Thanks for sharing your Mykonos! I’m surprised there isn’t more discussion either. It very well might be because of coming out under the credit score article this morning. Oh well. Maybe the explanation is that most people actually really enjoy their jobs and therefore there’s no need to cultivate anything!

It would be funny if all of us pulled the rip chord and decided not to do the jobs we didn’t enjoy.

We’ll have the government to bail us out and take care of us! 🙂

El Nerdo
El Nerdo
6 years ago

Ha! Who needs the government when you have cattle? I’m ready for the Alpacalypse! (And seriously, I might just start brewing my own beer. ) Anyway, the other article wasn’t taken down till mid-morning or something, so yours was buried, and this blog usually does its main business before lunch, which is why I think it lost momentum. A large portion of the PF crowd is people who hate their jobs and want out, want financial independence, want meaning in their lives, etc. But I have ADHD, which makes me a very impatient person–and I couldn’t wait to save for… Read more »

lmoot
lmoot
6 years ago
Reply to  El Nerdo

I don’t think it’s so much that jobs are less meaningful, just that for some jobs the meaning is more obvious, and it may not be meaningful on an individual level, but moreso on a community or social level. Most of the time when people talk about meaningful jobs they are taking about what is meaningful to them personally, and by definition it’s impossible to create jobs for the purpose of being personally meaningful to a whole bunch of different individuals. However, I don’t feel too sorry for most people who are “stuck” in a job they don’t like. If… Read more »

Vanessa
Vanessa
6 years ago

Maybe there’s less discussion because a lot of us are stuck on step 1. I hate my job, but don’t know what else to do.

Financial Samurai
Financial Samurai
6 years ago
Reply to  Vanessa

Good thing I’ve got three steps to help readers cultivate their X Factor!

M. K. Arthur
M. K. Arthur
6 years ago

This is completely where I am right now. I’ve reduced my hours at my corporate job so I make just enough money to pay my bills. I’m working on starting a business as a financial blogger and money coach. You can check out my burgeoning site above, or follow my personal blog at kestra.ca where I write about my business plan, goal setting, setbacks, and triumphs. If anyone else is in a similar position I’d love to offer encouragement on your business plans as well. Having the support of people around you makes all the difference.

Wes T.
Wes T.
6 years ago

Thanks for this great article Sam!
I think the key to maintaining sanity in any career is to always keep things in perspective…look at the big picture. If you are saving and investing a chunk of your salary and thus improving your financial well-being then be grateful for your asset growth. Your job is simply a tool to build wealth, which in turn, increases your likelihood of breaking away and pursuing your dreams with financial independence!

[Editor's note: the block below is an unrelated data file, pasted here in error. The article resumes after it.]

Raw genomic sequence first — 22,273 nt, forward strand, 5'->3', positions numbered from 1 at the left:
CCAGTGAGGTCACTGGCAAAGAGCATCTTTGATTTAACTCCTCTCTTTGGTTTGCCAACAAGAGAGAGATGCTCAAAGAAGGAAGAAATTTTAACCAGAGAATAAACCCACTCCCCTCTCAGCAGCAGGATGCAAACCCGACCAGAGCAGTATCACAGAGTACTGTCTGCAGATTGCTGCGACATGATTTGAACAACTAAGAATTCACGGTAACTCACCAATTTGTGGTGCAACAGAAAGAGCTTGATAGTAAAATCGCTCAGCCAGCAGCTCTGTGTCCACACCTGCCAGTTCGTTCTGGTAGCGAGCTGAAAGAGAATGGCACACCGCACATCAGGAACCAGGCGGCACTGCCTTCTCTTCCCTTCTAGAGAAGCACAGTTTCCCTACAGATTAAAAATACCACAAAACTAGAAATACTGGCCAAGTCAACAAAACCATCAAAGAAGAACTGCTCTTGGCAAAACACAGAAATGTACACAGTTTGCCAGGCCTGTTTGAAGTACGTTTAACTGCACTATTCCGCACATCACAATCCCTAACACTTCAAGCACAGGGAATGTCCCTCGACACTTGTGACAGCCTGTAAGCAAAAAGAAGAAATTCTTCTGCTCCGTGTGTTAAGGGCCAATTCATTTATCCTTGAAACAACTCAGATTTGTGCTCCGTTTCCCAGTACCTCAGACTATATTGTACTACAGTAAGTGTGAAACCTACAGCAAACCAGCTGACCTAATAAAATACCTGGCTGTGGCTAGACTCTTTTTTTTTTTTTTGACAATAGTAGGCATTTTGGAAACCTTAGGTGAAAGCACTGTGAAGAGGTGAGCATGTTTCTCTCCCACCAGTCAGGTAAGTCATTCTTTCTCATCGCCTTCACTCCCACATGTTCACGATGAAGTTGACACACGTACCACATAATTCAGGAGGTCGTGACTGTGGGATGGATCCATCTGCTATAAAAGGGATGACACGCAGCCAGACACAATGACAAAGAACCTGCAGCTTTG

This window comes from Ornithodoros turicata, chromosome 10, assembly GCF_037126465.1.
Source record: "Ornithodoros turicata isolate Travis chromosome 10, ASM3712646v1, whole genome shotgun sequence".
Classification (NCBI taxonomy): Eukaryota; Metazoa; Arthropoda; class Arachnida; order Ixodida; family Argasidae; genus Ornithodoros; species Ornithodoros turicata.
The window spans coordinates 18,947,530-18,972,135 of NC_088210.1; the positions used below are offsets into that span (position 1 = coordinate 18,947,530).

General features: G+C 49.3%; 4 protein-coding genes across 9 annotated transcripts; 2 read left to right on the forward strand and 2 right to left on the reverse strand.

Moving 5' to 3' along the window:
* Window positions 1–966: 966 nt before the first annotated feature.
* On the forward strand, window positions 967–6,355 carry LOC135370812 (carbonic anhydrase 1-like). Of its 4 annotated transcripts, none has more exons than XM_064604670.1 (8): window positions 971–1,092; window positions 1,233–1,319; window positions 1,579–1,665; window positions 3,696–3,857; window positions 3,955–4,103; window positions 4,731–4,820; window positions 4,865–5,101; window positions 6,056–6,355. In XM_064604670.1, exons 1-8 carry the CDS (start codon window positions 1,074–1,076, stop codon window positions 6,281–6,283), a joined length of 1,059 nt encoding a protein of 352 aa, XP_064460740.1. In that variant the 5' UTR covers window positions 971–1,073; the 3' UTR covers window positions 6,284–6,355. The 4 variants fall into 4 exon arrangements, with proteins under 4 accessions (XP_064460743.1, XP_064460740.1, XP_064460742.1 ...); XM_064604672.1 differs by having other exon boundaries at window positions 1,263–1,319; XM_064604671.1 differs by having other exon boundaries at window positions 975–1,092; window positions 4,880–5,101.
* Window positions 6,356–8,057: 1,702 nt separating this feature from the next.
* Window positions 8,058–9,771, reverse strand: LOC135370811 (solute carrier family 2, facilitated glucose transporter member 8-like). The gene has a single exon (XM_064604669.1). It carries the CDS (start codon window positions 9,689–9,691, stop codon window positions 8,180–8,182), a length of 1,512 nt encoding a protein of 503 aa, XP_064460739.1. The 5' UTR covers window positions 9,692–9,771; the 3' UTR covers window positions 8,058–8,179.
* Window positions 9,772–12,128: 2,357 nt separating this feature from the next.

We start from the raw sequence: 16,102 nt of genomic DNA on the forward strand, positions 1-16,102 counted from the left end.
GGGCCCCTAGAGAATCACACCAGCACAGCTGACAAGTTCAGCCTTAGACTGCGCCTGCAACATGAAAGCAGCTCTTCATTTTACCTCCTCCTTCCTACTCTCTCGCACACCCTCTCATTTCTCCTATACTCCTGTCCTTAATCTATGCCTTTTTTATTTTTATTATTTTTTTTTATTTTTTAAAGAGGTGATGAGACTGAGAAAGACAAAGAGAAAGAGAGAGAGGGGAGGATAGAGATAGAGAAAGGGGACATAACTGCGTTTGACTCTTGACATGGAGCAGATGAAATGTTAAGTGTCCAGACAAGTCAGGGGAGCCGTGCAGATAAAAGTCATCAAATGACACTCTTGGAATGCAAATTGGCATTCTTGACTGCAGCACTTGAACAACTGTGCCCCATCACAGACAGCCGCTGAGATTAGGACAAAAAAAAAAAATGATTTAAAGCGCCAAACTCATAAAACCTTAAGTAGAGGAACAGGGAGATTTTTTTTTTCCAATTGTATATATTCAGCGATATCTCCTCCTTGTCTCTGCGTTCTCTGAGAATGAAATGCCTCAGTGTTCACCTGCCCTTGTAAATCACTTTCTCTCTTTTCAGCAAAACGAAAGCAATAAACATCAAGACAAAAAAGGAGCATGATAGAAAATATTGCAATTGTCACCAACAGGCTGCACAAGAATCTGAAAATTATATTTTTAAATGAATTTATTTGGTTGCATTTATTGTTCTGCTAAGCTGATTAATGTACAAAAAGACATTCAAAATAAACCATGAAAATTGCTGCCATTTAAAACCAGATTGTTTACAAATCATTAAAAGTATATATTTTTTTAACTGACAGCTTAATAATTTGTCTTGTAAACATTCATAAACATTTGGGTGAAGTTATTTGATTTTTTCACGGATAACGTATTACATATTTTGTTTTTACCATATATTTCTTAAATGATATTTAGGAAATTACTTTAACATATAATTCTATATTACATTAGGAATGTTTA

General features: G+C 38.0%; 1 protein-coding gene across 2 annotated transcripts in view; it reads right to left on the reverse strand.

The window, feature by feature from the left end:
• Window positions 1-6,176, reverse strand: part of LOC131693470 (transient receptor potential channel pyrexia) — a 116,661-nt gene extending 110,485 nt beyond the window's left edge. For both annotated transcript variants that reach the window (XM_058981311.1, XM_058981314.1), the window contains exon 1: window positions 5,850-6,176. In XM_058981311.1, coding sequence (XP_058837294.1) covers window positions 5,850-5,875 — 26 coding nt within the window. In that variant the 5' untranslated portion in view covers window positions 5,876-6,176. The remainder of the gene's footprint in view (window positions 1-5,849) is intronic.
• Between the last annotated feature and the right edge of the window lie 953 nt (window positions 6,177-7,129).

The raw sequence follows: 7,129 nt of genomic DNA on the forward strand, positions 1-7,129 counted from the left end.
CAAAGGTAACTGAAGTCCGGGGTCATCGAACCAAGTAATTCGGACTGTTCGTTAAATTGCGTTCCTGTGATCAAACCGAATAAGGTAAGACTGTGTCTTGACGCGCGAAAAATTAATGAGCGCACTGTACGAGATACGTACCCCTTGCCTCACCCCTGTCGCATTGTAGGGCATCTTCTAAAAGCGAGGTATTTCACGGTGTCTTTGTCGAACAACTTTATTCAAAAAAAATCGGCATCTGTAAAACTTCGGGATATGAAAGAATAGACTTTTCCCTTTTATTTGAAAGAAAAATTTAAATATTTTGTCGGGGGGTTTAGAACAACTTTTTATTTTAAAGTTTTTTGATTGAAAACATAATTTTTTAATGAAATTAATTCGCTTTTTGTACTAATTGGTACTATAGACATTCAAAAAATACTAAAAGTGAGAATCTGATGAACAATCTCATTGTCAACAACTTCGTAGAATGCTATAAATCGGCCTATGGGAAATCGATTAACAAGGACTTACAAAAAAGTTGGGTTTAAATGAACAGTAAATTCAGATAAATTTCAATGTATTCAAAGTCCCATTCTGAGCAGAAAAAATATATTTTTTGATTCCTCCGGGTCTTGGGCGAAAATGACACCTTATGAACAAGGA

Financial Samurai
Financial Samurai
6 years ago
Reply to  Wes T.

Stepping back and looking at the big picture is always a good idea. Hope you achieve your goals!

DiDi
DiDi
6 years ago

I can really relate to this. I am living on a fraction of my income in order to get financially grounded before I can even consider making bold moves. My work situation is not dire by any means, but you can’t put a price on having options in life. Congrats on your shift.

Financial Samurai
Financial Samurai
6 years ago
Reply to  DiDi

Thanks Didi. And congrats to you on living off a fraction of your income. That’s more than half the battle right there. I’m sure when the time comes, you’ll find doing something different to cost much less than you thought.

I was surprised how little I needed during the two years I was out of the work force.

Slinky
Slinky
6 years ago

I don’t hate my job. I just don’t want to work 40 hours a week. My husband and I are slowly working on getting some side businesses going making unique handcrafted stuff to sell. He works with metal and I do textiles. We figure we can combine forces and share a booth at craft fairs and stuff to get our name out and try things out. Eventually, we’d both like to be making primarily custom orders.

Also, investing for income in various ways. Multiple revenue streams!

Untemplater
Untemplater
6 years ago

I used to be unhappy with my job and I didn’t do anything about it except vent to my friends and family. Thank goodness I got out of that funk. It’s easy to get so caught up in our current problems that we overlook the importance of looking forward. Great tips Sam!

fhopepack
fhopepack
5 years ago

Realize that you may have to work your way up. For example, if you want to become an apparel buyer, work for a company that manufactures or sells such goods.